Any hopes of resolving the great "Christian/Non-Christian" debate are even more obscured by Creed's latest contribution, Weathered. Dark, cryptic rock still prevails on their most spiritual album to date, bringing along with it more questions, fewer answers, and excess listening enjoyment all in Creed's trademark style.
Weathered shows lead vocalist and frontman Scott Stapp and co-writer/guitarist Mark Tremonti at their lyrical best. Together the duo has penned a plethora of songs tackling intense spiritual issues, whether they realize it or not. Although songs such as "My Sacrifice" and "You Stand Here With Me" may have been written to convey an ulterior message, one can easily get the idea that they are lifting up worship to God. "Freedom Fighter," the second track on the album, lashes out against Satan and his army of evil as Stapp describes himself "raging on in holy war," intent on making sure Christ prevails. The follow-up, "Who's Got My Back?" places the band in the midst of doubt, faith, and crisis, asking "Where is God when I need Him?", while "One Last Breath" similarly pleads with the Father to hold us when we feel like giving up. Later on, the band sinks to a more personal level on the title track, discussing the trials they've been through (one of them was losing their bassist and founder Brian Marshall), hence leaving them "Weathered" but determined to push on in the face of adversity. Saving the best for last, Stapp closes the CD with two of the most poignant ballads he's ever written: "Don't Stop Dancing" and "Lullaby." "Don't Stop Dancing" can easily be predicted as a future single, and is an anthem for the downtrodden by reminding us that we all have our own share of tribulations in this world. The latter, perhaps something Stapp wrote for his son, is not lyrically complex, but holds the most important truth: "Just give love to all." The only track with a blurred philosophy is "Signs," where the band clearly states, "This is not about God. Spiritual insinuations tend to shock a nation." Such a statement has to make listeners wonder.
Creed's musical style has really evolved since their past two projects, and now it is more polished and refined. Tremonti and Scott Phillips, drummer, seem to have increased skillfully as musicians, elevating the group past their "post-grunge" sound heard on My Own Prison and adapting to a more modern sound. Track 9 on the album, "Hide," is proof of that. "Hide" could easily be described as "Higher-Part 2" except with more brandished guitars that give the song a calmer, smoother feel. "Bullets," Weathered's opener, is the definitive rocker of the disc, while "Freedom Fighter" closely follows it up. These are outstanding songs, but the most amazing musical journey takes place on "Who's Got My Back?" which is over 8 minutes long. Starting with a Cherokee chant and then continuing to sleepily plod along, Tremonti's guitar and Stapp's vocals suddenly crescendo into a blazing downpour of harmony and then gradually reside until the song ends as it began. "One Last Breath" and "My Sacrifice" also deserve honorable mention as epic rock creations, the latter sounding the most reminiscent of past Creed works. "Don't Stop Dancing" and "Lullaby" again raise the bar for Creed ballads, both with beautiful, soothing melodies, but with a strong blend of rock guitar on "Don't Stop Dancing" and a guest appearance by Stapp's sister on background vocals. "Lullaby" on the other hand is just that; don't expect any headbanging here, but rather prepare to rest easy in the smooth-as-silk vocals and sing-song guitar.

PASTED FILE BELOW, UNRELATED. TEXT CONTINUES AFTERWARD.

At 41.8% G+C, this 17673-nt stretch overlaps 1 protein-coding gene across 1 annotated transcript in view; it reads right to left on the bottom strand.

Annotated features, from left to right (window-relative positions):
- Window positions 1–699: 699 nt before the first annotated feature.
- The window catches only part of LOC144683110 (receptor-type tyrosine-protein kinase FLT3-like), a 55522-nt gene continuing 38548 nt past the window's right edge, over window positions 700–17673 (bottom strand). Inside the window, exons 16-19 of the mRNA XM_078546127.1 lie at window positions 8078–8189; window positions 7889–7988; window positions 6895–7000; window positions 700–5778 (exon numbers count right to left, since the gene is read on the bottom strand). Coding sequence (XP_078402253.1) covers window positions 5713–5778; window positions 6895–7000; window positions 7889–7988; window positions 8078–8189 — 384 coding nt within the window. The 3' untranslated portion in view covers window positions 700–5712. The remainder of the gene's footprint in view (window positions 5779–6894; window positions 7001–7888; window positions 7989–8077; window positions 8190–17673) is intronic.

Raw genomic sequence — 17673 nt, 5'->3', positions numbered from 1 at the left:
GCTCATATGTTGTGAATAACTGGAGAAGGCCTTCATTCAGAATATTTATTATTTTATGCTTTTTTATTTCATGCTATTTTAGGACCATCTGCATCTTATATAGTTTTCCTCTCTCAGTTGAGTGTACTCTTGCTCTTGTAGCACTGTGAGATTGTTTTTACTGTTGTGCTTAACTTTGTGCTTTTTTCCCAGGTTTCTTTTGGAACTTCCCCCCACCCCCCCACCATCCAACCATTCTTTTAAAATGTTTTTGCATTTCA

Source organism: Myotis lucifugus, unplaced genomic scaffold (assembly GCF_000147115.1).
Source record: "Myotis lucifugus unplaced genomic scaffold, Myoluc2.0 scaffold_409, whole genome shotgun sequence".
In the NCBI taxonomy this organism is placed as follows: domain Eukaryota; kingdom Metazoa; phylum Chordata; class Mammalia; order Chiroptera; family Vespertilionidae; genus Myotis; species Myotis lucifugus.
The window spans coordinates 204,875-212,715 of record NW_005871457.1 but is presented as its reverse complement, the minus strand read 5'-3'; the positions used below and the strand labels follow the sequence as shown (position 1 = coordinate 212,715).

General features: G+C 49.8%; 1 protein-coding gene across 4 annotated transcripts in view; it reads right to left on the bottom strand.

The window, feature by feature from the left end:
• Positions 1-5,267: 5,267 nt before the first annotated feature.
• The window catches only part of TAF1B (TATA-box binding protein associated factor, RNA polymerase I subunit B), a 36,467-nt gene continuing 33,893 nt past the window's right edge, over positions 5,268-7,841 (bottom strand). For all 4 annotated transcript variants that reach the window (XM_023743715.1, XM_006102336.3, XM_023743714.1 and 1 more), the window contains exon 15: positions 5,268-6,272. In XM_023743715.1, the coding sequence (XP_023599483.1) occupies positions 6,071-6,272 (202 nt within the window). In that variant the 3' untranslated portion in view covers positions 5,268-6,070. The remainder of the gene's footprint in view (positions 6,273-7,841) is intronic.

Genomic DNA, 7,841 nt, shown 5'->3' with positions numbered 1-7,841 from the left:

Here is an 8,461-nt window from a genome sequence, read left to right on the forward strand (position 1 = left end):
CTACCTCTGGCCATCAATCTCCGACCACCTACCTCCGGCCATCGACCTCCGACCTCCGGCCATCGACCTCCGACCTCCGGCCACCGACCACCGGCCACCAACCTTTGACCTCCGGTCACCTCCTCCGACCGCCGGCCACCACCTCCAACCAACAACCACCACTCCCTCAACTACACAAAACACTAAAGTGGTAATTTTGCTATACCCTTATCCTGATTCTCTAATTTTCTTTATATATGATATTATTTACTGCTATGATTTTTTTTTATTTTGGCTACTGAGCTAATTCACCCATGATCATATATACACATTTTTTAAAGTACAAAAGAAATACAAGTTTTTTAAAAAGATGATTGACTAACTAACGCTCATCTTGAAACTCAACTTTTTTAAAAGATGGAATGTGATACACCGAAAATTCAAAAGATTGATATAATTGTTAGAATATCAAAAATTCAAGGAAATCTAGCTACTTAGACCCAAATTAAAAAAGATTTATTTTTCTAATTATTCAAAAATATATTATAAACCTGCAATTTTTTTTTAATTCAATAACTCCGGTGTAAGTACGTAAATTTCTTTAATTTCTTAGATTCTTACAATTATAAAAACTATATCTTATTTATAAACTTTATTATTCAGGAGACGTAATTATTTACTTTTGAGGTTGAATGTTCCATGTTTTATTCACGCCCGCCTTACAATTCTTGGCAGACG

Although they aren't Christians (yet), Weathered shows promise on the horizon as a spiritual breakthrough for the band. With their enormous crowd following, they could easily make an impact on many people if God were willing to use them. Let's pray that ultimately Creed will find the answers they seek.